Attention to detail and consistency are incredibly important to realizing the economic leverage that you envision resulting from your CRA work. Who, after the press conferences are completed, will see to it that the useful data you referenced will actually be turned into collaboratively planned projects of consequence?

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We have set up a Neighborhood Development Cabinet, which consists of seven departments/agencies: Building and Safety helps with code enforcement, General Services knows about city-owned land acquisition and disposition, Planning sets the foundation for what can happen, Community Development, Housing, Transportation, and the CRA. As projects move along, other departments, such as Recreation and Parks and the LAUSD, will come in as needed. In fact, the idea that turned into an MOU with LAUSD, the CRA and the city probably inspired the creation of this Neighborhood Development Cabinet.

We have chosen a pilot area for the Neighborhood Development Cabinet so we can learn how we work together, and we keep a history of our conversation so we can replicate and institutionalize this effort. We picked a pilot project area in CD 14, in partnership with Councilmember Villaraigosa, where we are looking at the Boyle Heights neighborhood. This neighborhood, which was recommended by CRA Administrator Bud Ovrom, is ideal because of the huge investment by the MTA in the Gold Line extension going down 1st Street, and there's a new school there. This is an area that needs some reinvestment, and is getting a lot of public investment, so our goal is to coordinate so we can ultimately help turn around that neighborhood and improve the quality of life for the residents and businesses who are there.

What should our readers be paying close attention to in order to judge whether these efforts are bearing more fruit than publicity?

One measure is that the CRA has a history of doing projects that are very parcel specific rather than neighborhood specific. When we look a neighborhood, we have to have a bigger plan than just parcel by parcel-we need to look holistically at the area. I'm hoping that for my position as Regional Administrator for the Harbor area to have a couple of RFPs out and responses to them within a year. These RFPs would speak to a larger block of land so that we can really help turn around neighborhoods, all the while taking the time to develop the RFP so that the community is intimately involved in helping design its own future.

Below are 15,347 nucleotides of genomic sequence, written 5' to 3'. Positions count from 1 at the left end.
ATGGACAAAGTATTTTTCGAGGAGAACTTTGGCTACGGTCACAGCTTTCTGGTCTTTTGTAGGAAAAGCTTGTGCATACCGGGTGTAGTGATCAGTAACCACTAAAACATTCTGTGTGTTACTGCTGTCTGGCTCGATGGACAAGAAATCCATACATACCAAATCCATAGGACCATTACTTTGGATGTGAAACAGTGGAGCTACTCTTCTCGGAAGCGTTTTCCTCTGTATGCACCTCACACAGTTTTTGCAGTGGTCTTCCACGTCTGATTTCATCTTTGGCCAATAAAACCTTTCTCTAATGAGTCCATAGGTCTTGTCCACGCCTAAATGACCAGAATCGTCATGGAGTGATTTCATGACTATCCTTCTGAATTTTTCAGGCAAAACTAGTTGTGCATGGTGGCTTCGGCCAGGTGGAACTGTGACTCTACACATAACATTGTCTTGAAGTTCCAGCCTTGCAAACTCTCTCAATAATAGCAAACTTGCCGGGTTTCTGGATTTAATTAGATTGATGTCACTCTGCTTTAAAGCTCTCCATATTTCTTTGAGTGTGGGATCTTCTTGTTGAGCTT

The mayor has been on radio and TV praising new collaborations with the school district. The mayor and City Councilman Reyes have been very supportive of New Schools-Better Neghborhoods' efforts to collaboratively master plan new school facilities, open space and housing in Westlake/Pico Union. But, it is common knowledge that it's very difficult to for the school district, city and community groups to collaborate. What needs to be done to encourage such collaboration and planning?

The key right now is that the minute that LAUSD is considering a site, or even a general neighborhood, they call us. That didn't happen before. LAUSD has changed a lot of the people working there, in most cases for the better, and there's an openness there and a realization that you can get more done if you start communicating early. On the city side, we have to be ready with responses and definitive positions from the elected officials that we can communicate to the LAUSD. We can give our opinion on a site as rapidly as possible, giving all parties involved a greater opportunity to affect the project.

The first step was that MOU, because now LAUSD is at the table with us. People like Jane Blumenfeld and Sharon Meyer are helpful in all that. Organizations like NSBN can help us have information ready for a prospective site selection or community planning process, depending on how wide a net you want to cast. So I think the first step is LAUSD knows that they should call us, which they are doing, and that's a change. Second, we need to anticipate their call and respond quickly.